MORE THAN A NEWSPAPER. A COMMUNITY INSTITUTION SINCE 1896.

May brings closure to school year with more fanfare than pressure

Posted 5/19/17

School used to come to a close around here in May and start up again after Labor Day, giving students three full months of summer vacation.

Students could feel the school year winding down when May came around. The end-of-year activities were …

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May brings closure to school year with more fanfare than pressure

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Posted
School used to come to a close around here in May and start up again after Labor Day, giving students three full months of summer vacation.

Students could feel the school year winding down when May came around. The end-of-year activities were predictable and not particularly stressful back then.

Elementary schools usually had a field day in May when all students could compete in athletic events. We associated field day with the end of school, just the way students do today.

At my elementary school we would “march around the monument” and throw flowers on the big mound in the cemetery adjacent to the school on May 10 and then buy little refreshments in the school yard and socialize until the end of the day at 3 p.m. This event in May made us feel that the end of the school year was just around the corner.

Elementary students at my school looked forward to the annual class picnic in late May. The grade mothers would prepare sandwiches, cookies and lemonade and help the teacher chaperone the class as they walked, yes walked, over to Gold Park.

We would eat our picnic lunch and then play all we wanted to on the old-fashioned playground equipment until it was time to walk back to school. Girls could actually wear shorts to school on that special day.

In those days there was no barrage of standardized testing, no pressure to get those things done. High school teachers finished their curriculum requirements and gave old-fashioned exams with pencil and paper.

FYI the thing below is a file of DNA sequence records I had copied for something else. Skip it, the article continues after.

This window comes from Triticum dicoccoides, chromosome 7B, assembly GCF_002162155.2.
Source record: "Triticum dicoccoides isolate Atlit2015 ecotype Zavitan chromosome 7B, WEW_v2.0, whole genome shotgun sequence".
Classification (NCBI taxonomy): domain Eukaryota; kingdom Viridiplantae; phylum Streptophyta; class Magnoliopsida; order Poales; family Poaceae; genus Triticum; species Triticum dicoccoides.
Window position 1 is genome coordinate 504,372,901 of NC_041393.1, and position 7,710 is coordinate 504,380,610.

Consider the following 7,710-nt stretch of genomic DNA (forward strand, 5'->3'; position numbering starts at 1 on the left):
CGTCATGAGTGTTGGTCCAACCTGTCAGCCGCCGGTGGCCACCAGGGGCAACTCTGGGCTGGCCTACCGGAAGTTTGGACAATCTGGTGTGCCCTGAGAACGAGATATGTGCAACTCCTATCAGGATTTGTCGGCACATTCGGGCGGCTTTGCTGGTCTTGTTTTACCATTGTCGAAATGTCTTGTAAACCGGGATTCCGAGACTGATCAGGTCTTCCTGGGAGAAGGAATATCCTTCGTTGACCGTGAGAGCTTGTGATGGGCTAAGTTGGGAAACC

Back then the high schools celebrated Awards Day, Class Day, the Baccalaureate Service and finally the dignified Graduation Service in the school auditorium. I cannot recall any whooping and hollering back then as students walked across the stage to receive their diploma.

Toward the end of May, many students were in a frenzy of signing their friends’ annuals (what we called yearbooks back then), while some seniors were busy playing some pretty decent senior pranks, as well as some that were not so decent.

When the last day of school rolled around, we walked home or rode the bus with our final, hand-written report card in our possession. We all hoped for good grades, a check indicating that we had been promoted and a positive comment from our teachers, all of which would make our parents proud.

I still have some of my old report cards, and they are still in their manila envelope.

Back then the pace of the last weeks in May was slower, the stresses were fewer, the fanfare was exciting and the prospects of summer fun were just as sweet as they are for today’s children.

Teachers might have had one or two days of work after the students were gone. They had to fill out all those cumulative folders by hand and tie up all the end-of-year loose ends.

Back then, May was busy but more relaxed than it is today. These days many families have so much stress and so many school and community events to attend that they are frazzled by the end of the school year.

Many things have changed since the days when May was a little more relaxed, when school ended with less to-do and when students looked forward to a three-month summer vacation.

May is different today from days past. Maybe we should ask parents which is better — then or now.

I am sure most of them would have a strong opinion.

Sanda Baucom Hight is retired from Wilson County Schools after serving as an English teacher and is currently a substitute teacher in Wilson County. Her weekly column focuses on the charms of home, school and country life.

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